Lord's Prayer Sculpture

In the center of the nave is the suspended low-relief sculpture of the Lord’s Prayer. William Saltzman of Minneapolis was commissioned to do this work. The inspiration for the piece was the words of the prayer that had been painted on the front wall of the chancel, which was visible to all who entered the sanctuary. Copper and braised welding techniques were used for the warm, earthy qualities. The vertical lines accent the spiritually uplifting nature of the prayer. The letters touch one another to bring about a sense of the oneness of the total prayer. Behind the words, and yet central to them, is a cross.


The narthex (entry area at the back of the sanctuary) and the nave (the main part of the worship area) of the church have a variety of Christian symbols.

A Jerusalem Cross is found in the stone mosaic on the floor of the narthex as one enters through the main doors. It was used on the coat of arms of the first ruler of the "Latin Kingdom of Jerusalem". It has come to represent the five wounds of Jesus on the cross and the mission of the church to carry the Gospel of Jesus Christ to the "four corners of the earth."

Stenciled on the arches at the sides of the nave are a series of ancient Jewish and Christian symbols.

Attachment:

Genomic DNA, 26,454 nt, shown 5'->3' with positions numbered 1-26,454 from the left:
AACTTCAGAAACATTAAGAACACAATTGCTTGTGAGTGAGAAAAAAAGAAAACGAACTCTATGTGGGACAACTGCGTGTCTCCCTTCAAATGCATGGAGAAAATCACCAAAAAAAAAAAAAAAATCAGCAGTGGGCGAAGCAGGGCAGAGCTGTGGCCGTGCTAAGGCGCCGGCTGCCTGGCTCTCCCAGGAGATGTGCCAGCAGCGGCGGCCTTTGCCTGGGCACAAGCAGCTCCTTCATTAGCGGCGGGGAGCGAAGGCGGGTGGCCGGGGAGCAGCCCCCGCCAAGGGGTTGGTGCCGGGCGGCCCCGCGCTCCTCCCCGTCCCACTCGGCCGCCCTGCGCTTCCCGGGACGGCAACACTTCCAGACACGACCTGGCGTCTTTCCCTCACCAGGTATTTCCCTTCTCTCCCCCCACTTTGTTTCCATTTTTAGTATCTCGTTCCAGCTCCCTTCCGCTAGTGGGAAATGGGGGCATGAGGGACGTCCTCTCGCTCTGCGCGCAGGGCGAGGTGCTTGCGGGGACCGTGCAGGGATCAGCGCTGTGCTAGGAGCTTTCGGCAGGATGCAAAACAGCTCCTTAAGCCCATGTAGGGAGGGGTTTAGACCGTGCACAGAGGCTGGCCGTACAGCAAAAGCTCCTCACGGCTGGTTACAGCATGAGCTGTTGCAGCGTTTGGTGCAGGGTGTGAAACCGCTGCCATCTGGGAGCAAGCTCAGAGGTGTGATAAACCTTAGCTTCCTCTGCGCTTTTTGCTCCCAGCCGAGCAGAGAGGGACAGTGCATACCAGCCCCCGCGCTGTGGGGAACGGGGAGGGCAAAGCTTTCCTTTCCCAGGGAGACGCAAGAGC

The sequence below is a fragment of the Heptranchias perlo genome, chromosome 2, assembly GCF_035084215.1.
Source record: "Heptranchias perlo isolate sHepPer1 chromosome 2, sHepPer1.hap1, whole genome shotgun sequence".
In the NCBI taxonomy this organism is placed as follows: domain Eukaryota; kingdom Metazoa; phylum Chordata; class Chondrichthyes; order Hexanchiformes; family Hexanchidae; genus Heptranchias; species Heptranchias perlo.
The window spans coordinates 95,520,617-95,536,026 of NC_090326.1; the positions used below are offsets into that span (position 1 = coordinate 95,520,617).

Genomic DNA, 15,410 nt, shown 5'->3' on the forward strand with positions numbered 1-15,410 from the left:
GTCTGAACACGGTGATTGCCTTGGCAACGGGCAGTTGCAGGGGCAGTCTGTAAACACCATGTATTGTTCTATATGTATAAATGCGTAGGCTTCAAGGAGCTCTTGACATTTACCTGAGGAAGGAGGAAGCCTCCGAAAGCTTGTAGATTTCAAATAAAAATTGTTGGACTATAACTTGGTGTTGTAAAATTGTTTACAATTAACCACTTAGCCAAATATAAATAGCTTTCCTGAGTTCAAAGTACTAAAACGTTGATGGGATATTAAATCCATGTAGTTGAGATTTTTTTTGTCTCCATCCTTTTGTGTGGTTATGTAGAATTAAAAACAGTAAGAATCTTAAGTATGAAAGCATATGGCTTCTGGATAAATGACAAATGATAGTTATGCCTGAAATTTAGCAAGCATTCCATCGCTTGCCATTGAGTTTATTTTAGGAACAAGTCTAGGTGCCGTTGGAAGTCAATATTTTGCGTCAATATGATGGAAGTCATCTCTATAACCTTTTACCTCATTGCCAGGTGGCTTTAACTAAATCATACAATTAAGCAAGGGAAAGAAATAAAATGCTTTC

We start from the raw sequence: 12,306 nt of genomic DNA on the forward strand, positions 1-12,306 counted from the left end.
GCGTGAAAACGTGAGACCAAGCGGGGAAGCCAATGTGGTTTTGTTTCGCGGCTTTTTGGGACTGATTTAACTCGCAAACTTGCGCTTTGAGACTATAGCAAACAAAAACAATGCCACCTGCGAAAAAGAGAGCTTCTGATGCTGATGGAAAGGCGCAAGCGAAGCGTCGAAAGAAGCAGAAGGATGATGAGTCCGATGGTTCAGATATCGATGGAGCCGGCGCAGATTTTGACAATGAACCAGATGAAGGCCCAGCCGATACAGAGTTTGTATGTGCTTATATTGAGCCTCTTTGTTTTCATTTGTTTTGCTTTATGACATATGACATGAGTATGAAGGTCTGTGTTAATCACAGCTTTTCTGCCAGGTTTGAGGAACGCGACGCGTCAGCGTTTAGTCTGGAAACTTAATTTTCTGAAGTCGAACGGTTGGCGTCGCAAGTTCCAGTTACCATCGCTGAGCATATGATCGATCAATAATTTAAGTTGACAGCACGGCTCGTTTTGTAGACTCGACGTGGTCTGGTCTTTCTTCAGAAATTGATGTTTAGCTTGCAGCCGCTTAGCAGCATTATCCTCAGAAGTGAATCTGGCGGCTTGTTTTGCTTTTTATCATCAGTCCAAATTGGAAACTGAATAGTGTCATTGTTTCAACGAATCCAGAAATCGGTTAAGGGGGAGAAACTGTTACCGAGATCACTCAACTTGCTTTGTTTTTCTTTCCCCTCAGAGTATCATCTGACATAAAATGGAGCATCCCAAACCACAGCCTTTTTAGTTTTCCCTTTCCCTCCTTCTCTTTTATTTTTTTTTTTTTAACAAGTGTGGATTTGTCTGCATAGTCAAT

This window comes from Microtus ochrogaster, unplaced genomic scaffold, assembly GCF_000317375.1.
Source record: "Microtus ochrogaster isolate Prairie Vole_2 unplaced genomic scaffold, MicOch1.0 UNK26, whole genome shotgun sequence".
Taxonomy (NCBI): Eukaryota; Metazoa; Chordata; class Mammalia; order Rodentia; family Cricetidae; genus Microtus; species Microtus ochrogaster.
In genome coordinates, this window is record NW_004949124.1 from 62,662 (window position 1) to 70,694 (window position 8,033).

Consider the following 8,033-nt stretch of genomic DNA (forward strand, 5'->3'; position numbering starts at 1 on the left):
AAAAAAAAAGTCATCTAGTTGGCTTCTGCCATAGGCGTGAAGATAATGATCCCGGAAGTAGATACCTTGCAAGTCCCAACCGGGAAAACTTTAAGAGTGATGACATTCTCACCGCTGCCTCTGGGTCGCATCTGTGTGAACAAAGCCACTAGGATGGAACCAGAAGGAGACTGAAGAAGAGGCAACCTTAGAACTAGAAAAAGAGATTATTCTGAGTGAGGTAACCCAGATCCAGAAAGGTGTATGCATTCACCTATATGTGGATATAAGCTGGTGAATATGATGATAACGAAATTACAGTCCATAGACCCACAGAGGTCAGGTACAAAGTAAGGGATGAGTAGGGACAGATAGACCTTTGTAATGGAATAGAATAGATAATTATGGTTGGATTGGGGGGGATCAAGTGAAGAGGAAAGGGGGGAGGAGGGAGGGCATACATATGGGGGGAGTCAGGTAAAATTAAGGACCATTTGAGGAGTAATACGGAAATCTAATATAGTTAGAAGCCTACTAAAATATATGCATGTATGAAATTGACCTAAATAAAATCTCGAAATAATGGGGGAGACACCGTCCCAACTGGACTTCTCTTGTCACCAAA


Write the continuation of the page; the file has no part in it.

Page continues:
The Star of David or the double triangle reflects both our Old Testament heritage of the People of Israel as well as the New Testament understanding of "One God in Three Forms."

The "Chi Rho" (XP), the first two letters of the word "Christ" in Greek, form the monogram which was the earliest and simplest symbol representing Christ. It was commonly used on the tombs of the early Christian martyrs.

The Jerusalem Cross (as noted above) has come to represent the "Latin Kingdom of Jerusalem," the five wounds Jesus received at his crucifixion (John 20:25), and the mission Christ calls us to in this world (Matthew 28:19).

The fish is an ancient and universal symbol of the Christian faith. During times of religious persecution, early Christians had to use secret signs to indemnify themselves to other believers while hiding their identity from the foes of Christianity. A person might draw a simplified picture of a fish in the dirt while talking to someone else. If the other individual recognized the figure, the two would know of their common bond in the faith. The Greek word for "fish" (pronounced ichthus) became an acrostic for the Greek phrase that is pronounced though not spelled Yasous Christos Theou Hyos Soter, which means "Jesus Christ, Son of God, Savior."

When the top part of an anchor is in the shape of a cross, it is a symbol of Jesus Christ, our sure Anchor. It was first used as a Christian sign from the years of persecution before Constantine established the Christian faith as the state religion of the Roman Empire in 324. The anchor recalls the words of the Epistle to the Hebrews that the hope God gives through Jesus Christ is "a sure and steadfast anchor of the soul." (Hebrews 6:19) This hope is what keeps us from being carried away by the storms of life.

The Christmas rose symbolizes the birth of Jesus and the promise of the coming of God’s messiah because it withstands the snow and storms of winter.